Start Date

2016 12:00 AM

Description

Metal magnetic memory (MMM) technique with associated ISO 24497-1:3 [1] is gaining considerable interest in the magnetic NDT community. In contrast to traditional Magnetic Flux Leakage (MFL) testing, the inspection objects are not intentionally magnetized by an external magnetic field [1,2]. Due to the physical coupling between mechanical stress and magnetization of ferromagnetic materials [3], it is assumed that the distribution of the residual MFL correspond to the internal stress of the specimen [2,4], or in the most general sense, to a degradation of the material [1,2].

Usually, MMM measurements are performed by relatively bulky magnetic inspection sensors [2]. The evaluation of local magnetic field distribution is limited thereby. High precision GMR (Giant Magneto Resistance) measurements in the micrometer regime can provide a higher degree of information due to better spatial resolution [5].

We present a concise summary of studies on the correlation of magnetic structure and microstructure of steels. In particular, we compare residual stress measurements in S235JRC steel welds by means of neutron diffraction with high resolution magnetic field mappings. Results indicate a qualitative correlation between residual stresses and local stray field variation. In addition, stray field measurements of plastically deformed specimens for quasi- static and cyclic loading cases are discussed. The present study concludes that GMR sensors can detect inhomogeneous plastic deformations of S235JR steel in a very early stage, without specific signal processing according to the ISO 24497-1:3.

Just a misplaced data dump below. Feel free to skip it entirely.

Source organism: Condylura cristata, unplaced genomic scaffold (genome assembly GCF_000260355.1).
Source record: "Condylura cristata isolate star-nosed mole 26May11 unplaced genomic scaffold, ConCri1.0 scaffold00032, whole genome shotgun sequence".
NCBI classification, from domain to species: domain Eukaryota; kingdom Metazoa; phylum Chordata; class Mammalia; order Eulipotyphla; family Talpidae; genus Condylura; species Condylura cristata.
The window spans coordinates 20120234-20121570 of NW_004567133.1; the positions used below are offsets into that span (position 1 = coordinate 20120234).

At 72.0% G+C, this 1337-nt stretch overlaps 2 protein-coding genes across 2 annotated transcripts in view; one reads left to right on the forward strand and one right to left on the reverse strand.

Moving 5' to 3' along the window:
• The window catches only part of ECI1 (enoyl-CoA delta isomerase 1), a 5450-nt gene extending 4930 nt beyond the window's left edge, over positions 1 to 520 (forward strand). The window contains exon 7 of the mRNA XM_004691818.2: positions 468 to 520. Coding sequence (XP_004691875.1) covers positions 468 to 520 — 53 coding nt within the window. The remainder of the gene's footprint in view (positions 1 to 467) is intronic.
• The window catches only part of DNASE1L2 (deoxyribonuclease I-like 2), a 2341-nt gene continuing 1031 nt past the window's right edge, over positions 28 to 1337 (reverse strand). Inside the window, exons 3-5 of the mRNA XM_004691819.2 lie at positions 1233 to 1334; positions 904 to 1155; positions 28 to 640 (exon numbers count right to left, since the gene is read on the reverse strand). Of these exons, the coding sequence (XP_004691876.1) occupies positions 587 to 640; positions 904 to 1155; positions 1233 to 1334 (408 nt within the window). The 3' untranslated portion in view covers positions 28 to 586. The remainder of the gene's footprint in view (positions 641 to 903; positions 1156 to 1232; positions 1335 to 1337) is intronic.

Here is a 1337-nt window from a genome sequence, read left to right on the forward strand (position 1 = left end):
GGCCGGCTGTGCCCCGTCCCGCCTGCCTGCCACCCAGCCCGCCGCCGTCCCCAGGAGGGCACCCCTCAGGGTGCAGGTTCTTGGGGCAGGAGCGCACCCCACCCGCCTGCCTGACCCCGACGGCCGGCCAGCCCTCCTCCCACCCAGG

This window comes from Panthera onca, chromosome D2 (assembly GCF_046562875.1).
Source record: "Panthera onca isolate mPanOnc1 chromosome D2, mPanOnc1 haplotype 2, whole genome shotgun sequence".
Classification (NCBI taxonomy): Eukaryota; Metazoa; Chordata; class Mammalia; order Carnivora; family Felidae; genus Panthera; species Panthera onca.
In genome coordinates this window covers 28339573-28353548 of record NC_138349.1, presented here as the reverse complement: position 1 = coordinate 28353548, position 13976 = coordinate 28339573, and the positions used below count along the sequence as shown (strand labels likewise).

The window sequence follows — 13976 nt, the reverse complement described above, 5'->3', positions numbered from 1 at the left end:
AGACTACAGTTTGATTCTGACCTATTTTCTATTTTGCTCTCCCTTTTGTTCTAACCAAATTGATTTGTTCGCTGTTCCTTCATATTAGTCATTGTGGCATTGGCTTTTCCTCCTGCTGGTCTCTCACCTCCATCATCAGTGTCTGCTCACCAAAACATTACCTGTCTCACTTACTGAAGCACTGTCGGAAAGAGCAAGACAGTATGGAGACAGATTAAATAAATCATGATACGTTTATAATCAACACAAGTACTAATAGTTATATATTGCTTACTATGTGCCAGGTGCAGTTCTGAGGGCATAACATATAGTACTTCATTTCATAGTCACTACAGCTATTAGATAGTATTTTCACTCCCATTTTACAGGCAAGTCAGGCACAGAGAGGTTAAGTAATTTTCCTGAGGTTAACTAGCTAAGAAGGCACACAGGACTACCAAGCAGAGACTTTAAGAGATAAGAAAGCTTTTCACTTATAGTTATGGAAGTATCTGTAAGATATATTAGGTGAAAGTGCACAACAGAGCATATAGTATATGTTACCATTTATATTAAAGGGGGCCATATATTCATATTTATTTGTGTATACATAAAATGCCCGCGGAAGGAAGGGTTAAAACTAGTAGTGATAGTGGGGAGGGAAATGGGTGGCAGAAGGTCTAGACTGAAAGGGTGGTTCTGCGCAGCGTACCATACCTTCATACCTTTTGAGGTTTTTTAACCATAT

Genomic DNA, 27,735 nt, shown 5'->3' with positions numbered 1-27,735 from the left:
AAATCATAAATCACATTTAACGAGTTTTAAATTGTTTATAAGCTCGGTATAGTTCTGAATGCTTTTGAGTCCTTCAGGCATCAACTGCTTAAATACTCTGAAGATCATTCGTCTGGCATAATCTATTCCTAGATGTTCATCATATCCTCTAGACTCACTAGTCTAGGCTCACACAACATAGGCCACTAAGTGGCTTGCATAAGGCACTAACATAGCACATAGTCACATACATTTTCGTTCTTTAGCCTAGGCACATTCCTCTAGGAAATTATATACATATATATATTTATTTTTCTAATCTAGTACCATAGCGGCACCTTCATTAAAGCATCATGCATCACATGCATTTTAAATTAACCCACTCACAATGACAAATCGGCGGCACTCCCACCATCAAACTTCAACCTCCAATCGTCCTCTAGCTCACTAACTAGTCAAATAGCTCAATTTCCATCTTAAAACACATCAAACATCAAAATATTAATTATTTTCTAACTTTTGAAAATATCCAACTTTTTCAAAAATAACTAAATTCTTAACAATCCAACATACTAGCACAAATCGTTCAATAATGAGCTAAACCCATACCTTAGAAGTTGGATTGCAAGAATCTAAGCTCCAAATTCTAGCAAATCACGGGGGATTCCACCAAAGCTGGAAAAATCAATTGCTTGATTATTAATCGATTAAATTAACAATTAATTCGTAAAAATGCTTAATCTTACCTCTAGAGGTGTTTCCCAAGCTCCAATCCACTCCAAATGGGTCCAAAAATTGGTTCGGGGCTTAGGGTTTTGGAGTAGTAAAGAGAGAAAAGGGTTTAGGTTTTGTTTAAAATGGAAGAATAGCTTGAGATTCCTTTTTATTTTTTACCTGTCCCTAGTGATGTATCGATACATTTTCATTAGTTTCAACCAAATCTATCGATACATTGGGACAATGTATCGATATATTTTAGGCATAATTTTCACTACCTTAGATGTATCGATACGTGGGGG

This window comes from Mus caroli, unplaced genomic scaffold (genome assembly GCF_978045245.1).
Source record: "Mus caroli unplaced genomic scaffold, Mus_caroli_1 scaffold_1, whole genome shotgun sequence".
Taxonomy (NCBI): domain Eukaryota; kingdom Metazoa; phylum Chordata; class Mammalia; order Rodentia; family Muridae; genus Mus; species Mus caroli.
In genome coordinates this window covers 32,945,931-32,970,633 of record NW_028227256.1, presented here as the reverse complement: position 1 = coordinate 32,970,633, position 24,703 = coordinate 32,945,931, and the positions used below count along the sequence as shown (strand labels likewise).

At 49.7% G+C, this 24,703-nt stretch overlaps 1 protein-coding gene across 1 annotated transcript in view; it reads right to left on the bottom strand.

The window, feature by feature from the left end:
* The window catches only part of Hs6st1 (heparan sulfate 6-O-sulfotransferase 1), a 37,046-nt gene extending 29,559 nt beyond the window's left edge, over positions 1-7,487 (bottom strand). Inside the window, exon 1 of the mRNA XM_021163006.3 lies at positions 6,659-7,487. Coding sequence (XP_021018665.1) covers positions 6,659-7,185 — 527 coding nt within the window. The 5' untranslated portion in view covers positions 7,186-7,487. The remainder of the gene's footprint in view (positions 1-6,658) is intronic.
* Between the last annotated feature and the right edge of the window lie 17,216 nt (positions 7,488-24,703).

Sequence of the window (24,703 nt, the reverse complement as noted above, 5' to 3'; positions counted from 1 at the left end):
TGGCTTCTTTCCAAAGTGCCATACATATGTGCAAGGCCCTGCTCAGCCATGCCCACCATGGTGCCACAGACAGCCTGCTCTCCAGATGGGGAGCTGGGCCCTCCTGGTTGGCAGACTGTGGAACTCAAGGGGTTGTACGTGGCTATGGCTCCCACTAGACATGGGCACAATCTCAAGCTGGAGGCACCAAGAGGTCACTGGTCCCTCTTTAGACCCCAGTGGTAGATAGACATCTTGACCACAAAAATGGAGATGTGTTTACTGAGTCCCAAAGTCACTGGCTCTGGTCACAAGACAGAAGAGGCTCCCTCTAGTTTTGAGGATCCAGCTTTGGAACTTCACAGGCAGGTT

Language

en

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application/pdf

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Jan 1st, 12:00 AM

Evaluation of High Spatial Resolution Imaging of Magnetic Stray Fields for Early Damage Detection

Metal magnetic memory (MMM) technique with associated ISO 24497-1:3 [1] is gaining considerable interest in the magnetic NDT community. In contrast to traditional Magnetic Flux Leakage (MFL) testing, the inspection objects are not intentionally magnetized by an external magnetic field [1,2]. Due to the physical coupling between mechanical stress and magnetization of ferromagnetic materials [3], it is assumed that the distribution of the residual MFL correspond to the internal stress of the specimen [2,4], or in the most general sense, to a degradation of the material [1,2].

Usually, MMM measurements are performed by relatively bulky magnetic inspection sensors [2]. The evaluation of local magnetic field distribution is limited thereby. High precision GMR (Giant Magneto Resistance) measurements in the micrometer regime can provide a higher degree of information due to better spatial resolution [5].

We present a concise summary of studies on the correlation of magnetic structure and microstructure of steels. In particular, we compare residual stress measurements in S235JRC steel welds by means of neutron diffraction with high resolution magnetic field mappings. Results indicate a qualitative correlation between residual stresses and local stray field variation. In addition, stray field measurements of plastically deformed specimens for quasi- static and cyclic loading cases are discussed. The present study concludes that GMR sensors can detect inhomogeneous plastic deformations of S235JR steel in a very early stage, without specific signal processing according to the ISO 24497-1:3.